I have always hated school, it’s just an environment that never worked for me. So when my junior year started, the so called, “most important year of school”, I just couldn’t care less other than getting it over with as soon as possible.
I went on to the first day of school, speaking as little as possible and sitting in the back of class incognito until the bell rang and I could go home. It went on like this most days until I got to AP Statistics where I met one of the most interesting teachers I have ever had: Mr. Olenchek.
Olenchek was one of the goofiest, most animated, and intelligent people I have ever met. He always kept class interesting by throwing in jokes so bad they were funny and interesting stories from years of teaching, like the time he was able to steal a pair of symbols from the band room to use for a comedic bit.
For all of first semester, I enjoyed the class and it was one of the few moments in my day I didn’t dread. Throughout this first semester I also learned just how overqualified Olenchek was for a high school teacher. It’s a remarkable thing to me that I got a teacher that was so well versed. I ended up getting an A in his class first semester since I actually enjoyed going to class and participating.
The second semester wasn’t great for me. I just became burnt out of school and didn’t feel motivated; I wanted to go back to bed and do nothing all day. Because of this my grades started slipping; I wasn’t doing any work, and for the first time in my life, my test scores started slipping as well. I remember dreading going to school even more than usual because it all felt pointless. Since I am usually the quiet kid though, nobody batted an eye because it just seemed like the usual me.
That was, except for Olenchek. He realized I wasn’t doing well and he was the only one of my teachers to approach me after class and make sure I was doing fine. He knew something was wrong and made sure I knew what to do. He seemed to be the only teacher that understood my difficulty not with work or rigor, but with a struggle to care. And most of all he was calm and reserved, not angry and frustrated like most teachers when work isn’t done. Even if he did this to all his students that were struggling it still means the world he would check up on people he knew could do it. It was right after that moment when I started to improve again. Going back from D’s and C’s on tests back to A’s. I don’t know why it did but that short meeting caused me to care just a little bit for my academics.
I’ve never had a teacher as unique, as creative, or as knowledgeable as Mr. Olenchek and I’m thankful for having him as a teacher as he taught me how to be a better student and gave me a reason to do well in a class that I haven’t ever had.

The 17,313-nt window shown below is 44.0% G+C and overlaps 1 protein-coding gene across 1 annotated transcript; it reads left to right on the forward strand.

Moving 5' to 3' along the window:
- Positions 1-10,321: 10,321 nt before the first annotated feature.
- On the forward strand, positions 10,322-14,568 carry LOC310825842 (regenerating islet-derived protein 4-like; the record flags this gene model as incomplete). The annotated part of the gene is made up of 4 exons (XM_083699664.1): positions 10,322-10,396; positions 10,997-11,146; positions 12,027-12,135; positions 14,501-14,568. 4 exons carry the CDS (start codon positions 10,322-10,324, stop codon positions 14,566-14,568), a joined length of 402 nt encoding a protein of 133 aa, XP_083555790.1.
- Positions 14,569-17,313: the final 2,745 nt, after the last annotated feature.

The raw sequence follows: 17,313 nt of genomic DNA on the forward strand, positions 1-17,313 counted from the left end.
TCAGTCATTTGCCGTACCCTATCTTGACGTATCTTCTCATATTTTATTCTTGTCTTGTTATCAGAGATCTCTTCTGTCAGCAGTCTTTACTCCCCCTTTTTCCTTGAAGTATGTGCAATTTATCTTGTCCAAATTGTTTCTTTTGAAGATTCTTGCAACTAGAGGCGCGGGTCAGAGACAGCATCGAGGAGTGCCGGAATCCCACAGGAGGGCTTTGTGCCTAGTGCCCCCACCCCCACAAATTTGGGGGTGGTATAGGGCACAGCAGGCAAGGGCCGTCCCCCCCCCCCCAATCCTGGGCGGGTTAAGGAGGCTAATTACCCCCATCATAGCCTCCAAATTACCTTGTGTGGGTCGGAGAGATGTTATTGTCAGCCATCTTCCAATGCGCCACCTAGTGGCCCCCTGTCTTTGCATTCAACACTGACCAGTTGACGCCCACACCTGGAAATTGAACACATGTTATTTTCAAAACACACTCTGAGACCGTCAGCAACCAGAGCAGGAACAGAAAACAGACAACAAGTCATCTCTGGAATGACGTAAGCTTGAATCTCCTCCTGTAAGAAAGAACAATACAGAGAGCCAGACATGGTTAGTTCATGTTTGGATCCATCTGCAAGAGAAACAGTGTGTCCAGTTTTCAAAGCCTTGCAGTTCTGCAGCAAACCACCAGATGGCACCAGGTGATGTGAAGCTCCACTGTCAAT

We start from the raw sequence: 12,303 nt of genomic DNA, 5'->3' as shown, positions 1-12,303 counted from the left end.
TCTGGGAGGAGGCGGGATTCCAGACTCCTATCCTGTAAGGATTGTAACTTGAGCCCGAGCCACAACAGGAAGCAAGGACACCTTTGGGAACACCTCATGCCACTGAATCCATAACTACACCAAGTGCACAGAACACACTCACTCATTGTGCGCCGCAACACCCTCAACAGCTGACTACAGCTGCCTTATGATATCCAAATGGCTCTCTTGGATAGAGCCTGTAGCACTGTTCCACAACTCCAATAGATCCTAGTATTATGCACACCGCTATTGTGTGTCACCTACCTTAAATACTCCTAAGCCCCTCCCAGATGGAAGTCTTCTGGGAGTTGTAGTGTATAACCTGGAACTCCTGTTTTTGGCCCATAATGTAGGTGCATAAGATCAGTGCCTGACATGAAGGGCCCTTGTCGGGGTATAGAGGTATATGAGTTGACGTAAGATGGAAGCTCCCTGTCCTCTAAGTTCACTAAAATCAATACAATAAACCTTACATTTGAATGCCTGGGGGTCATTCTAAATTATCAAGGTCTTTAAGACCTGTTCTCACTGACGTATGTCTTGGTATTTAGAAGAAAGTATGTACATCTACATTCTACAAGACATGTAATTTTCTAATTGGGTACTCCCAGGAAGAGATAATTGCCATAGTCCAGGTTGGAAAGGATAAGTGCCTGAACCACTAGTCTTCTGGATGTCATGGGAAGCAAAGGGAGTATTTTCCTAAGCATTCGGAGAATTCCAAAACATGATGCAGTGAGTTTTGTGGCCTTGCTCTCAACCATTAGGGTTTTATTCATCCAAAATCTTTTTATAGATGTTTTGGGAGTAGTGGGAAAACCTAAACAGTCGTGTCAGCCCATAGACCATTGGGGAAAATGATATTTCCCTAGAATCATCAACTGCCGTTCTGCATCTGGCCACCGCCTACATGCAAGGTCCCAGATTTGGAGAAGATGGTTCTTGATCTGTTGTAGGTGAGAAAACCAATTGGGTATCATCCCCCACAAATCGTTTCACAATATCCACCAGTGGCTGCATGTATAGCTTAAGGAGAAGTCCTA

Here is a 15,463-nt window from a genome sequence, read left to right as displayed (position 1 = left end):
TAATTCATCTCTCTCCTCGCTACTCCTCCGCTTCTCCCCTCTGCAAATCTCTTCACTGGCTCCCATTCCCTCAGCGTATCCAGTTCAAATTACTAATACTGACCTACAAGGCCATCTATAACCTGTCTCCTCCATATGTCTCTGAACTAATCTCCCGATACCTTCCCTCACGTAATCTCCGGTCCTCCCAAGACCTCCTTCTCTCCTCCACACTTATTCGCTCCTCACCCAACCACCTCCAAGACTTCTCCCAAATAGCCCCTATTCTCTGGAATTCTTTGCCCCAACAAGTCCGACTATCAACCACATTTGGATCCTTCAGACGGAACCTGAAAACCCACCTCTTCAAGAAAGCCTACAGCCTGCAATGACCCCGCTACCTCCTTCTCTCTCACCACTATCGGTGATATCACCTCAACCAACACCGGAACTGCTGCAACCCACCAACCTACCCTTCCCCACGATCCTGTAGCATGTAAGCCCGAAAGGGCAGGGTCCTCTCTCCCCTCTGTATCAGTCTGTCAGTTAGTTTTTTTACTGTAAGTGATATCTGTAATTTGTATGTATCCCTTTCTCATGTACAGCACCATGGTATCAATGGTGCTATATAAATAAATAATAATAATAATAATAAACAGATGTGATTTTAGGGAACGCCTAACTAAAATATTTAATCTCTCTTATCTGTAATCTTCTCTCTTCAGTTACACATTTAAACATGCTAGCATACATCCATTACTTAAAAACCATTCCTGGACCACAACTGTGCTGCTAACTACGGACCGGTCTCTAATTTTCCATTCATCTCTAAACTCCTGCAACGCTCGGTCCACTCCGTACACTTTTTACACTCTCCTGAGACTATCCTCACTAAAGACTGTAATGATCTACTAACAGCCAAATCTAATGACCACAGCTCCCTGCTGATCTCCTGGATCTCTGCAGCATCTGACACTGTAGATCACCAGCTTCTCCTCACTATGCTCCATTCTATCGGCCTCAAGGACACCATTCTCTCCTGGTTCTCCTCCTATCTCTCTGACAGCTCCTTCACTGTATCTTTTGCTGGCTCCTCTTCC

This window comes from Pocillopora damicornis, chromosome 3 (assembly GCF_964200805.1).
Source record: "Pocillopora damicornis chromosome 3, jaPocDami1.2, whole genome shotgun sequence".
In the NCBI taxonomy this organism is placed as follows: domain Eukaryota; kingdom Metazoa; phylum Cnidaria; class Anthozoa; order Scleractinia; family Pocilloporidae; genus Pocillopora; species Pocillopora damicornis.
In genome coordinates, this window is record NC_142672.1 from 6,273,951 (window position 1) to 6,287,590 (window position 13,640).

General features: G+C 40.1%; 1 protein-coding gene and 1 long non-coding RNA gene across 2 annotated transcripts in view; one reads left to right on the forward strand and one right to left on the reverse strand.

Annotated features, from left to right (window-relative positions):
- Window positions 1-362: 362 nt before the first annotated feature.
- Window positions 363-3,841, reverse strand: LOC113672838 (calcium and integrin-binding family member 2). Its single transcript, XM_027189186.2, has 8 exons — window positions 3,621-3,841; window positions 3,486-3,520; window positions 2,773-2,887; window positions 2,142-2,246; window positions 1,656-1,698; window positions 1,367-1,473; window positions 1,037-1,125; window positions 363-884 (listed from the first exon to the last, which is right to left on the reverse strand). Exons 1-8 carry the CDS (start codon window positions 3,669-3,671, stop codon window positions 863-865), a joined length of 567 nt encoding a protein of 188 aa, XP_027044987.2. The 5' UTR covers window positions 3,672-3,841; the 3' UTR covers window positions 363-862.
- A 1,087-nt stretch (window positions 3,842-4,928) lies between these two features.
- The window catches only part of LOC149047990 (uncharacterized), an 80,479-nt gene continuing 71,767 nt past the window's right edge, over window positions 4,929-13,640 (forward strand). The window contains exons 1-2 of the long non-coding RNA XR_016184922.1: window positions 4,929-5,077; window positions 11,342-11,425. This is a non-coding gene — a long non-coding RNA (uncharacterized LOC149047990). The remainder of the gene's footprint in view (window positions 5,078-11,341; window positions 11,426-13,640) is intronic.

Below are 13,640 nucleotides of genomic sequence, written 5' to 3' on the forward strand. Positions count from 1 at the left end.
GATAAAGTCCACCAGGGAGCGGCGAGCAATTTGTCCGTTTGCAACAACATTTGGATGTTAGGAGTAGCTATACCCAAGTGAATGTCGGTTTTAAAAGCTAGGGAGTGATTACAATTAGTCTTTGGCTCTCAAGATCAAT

remember sitting down at Arrowhead High School on the first day of school in AP Statistics with regret. Why did I take this class? I thought. It’s going to be so boring! But luckily the fate of the year altered when Mr. Olenchek cracked his first jokes. Immediately I thought, maybe this year won’t be as mundane as I thought.
Mr. Olenchek is remarkably entertaining. He is quick-witted and his jokes deserve their own category. One day I walked into statistics, thinking my day wouldn’t get any better. Mr. Olenchek started teaching and put an equation that contained the term x2p2 on the board. When he read this, he stopped and said, “wait a minute, I’m having flashbacks, isn’t this that character that goes ‘beep-boop’ and saves the day in the space movie?” The situation and timing were perfect and my class and I chuckled.
But Mr. Olenchek is amusing in other ways. Every time he passes out paper, he drops them like a parachute (from high up onto your desk), or like a ‘magic carpet’ (glides the paper onto your desk). Mr. Olenchek’s humor and personality help keep the class interesting and engaging, which isn’t an effortless achievement, especially for a class like AP Statistics.
While keeping a class engaging and fun is arduous and important, it is arguably more important to make sure students understand the topics. Mr. Olenchek makes sure the concepts are understood. He always asks, “Are we getting this?” or, “We should be liking this” when talking about a topic.
Some topics in the class are important for the rest of the class and for real-world applications; one of these topics is sampling distributions. Sampling distributions are not an easy topic to understand, but regardless Mr. Olenchek makes sure every student for every year he has taught understands them before completing the class.
Mr. Olenchek gives analogies to the real-world so I never wonder, when will we ever use this? His connections with people who use statistics in their lives provide a great idea of the applications of the material. He also pushes us to be our best and makes sure that we answer questions in the most specific ways possible to prepare us for not only the AP test but the real world.
Now I realize AP Stats isn’t as mundane as I thought it was going to be. Being a good teacher is hard, but being a teacher who can juggle skills and abilities is even harder. Regardless, Mr. Olenchek is able to balance an entertaining side along with a professional side.
Not enough teachers have made me passionate about something that I previously thought I would never be enthusiastic about. Mr. Olenchek’s powerful gift to guide, teach, and instruct, has done the unlikely and has made my year better along with growing my passion for statistics and I could not be more thankful.
To see more exceptional teacher nominees, visit The Honor Roll.